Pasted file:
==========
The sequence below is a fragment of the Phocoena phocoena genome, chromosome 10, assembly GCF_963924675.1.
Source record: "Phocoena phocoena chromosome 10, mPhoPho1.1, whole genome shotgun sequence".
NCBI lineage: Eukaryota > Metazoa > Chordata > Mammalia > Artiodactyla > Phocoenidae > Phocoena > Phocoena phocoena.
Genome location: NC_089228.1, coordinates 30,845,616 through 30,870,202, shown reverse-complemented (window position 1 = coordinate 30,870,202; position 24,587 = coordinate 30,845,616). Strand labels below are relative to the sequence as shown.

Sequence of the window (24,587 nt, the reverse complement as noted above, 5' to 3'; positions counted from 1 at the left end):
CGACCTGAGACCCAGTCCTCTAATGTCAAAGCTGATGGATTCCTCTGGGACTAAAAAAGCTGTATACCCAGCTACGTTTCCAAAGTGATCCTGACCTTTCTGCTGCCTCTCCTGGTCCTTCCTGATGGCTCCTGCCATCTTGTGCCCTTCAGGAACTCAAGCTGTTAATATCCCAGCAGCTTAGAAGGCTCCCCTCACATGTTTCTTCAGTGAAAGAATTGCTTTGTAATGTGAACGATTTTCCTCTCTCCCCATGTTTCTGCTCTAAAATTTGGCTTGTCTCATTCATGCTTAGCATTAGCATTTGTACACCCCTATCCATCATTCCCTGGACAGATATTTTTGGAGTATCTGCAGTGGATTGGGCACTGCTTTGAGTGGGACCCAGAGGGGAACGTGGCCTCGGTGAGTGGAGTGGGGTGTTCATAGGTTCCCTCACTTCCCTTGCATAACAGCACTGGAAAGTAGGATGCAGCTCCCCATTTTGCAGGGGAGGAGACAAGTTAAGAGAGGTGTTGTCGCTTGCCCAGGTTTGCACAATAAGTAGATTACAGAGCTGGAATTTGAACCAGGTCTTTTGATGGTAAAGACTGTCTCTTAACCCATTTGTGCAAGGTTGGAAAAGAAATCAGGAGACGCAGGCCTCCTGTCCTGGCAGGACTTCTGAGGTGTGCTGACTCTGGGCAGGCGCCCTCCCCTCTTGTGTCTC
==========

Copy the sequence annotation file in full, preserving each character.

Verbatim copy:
The sequence below is a fragment of the Phocoena phocoena genome, chromosome 10, assembly GCF_963924675.1.
Source record: "Phocoena phocoena chromosome 10, mPhoPho1.1, whole genome shotgun sequence".
NCBI lineage: Eukaryota > Metazoa > Chordata > Mammalia > Artiodactyla > Phocoenidae > Phocoena > Phocoena phocoena.
Genome location: NC_089228.1, coordinates 30,845,616 through 30,870,202, shown reverse-complemented (window position 1 = coordinate 30,870,202; position 24,587 = coordinate 30,845,616). Strand labels below are relative to the sequence as shown.

Sequence of the window (24,587 nt, the reverse complement as noted above, 5' to 3'; positions counted from 1 at the left end):
CGACCTGAGACCCAGTCCTCTAATGTCAAAGCTGATGGATTCCTCTGGGACTAAAAAAGCTGTATACCCAGCTACGTTTCCAAAGTGATCCTGACCTTTCTGCTGCCTCTCCTGGTCCTTCCTGATGGCTCCTGCCATCTTGTGCCCTTCAGGAACTCAAGCTGTTAATATCCCAGCAGCTTAGAAGGCTCCCCTCACATGTTTCTTCAGTGAAAGAATTGCTTTGTAATGTGAACGATTTTCCTCTCTCCCCATGTTTCTGCTCTAAAATTTGGCTTGTCTCATTCATGCTTAGCATTAGCATTTGTACACCCCTATCCATCATTCCCTGGACAGATATTTTTGGAGTATCTGCAGTGGATTGGGCACTGCTTTGAGTGGGACCCAGAGGGGAACGTGGCCTCGGTGAGTGGAGTGGGGTGTTCATAGGTTCCCTCACTTCCCTTGCATAACAGCACTGGAAAGTAGGATGCAGCTCCCCATTTTGCAGGGGAGGAGACAAGTTAAGAGAGGTGTTGTCGCTTGCCCAGGTTTGCACAATAAGTAGATTACAGAGCTGGAATTTGAACCAGGTCTTTTGATGGTAAAGACTGTCTCTTAACCCATTTGTGCAAGGTTGGAAAAGAAATCAGGAGACGCAGGCCTCCTGTCCTGGCAGGACTTCTGAGGTGTGCTGACTCTGGGCAGGCGCCCTCCCCTCTTGTGTCTC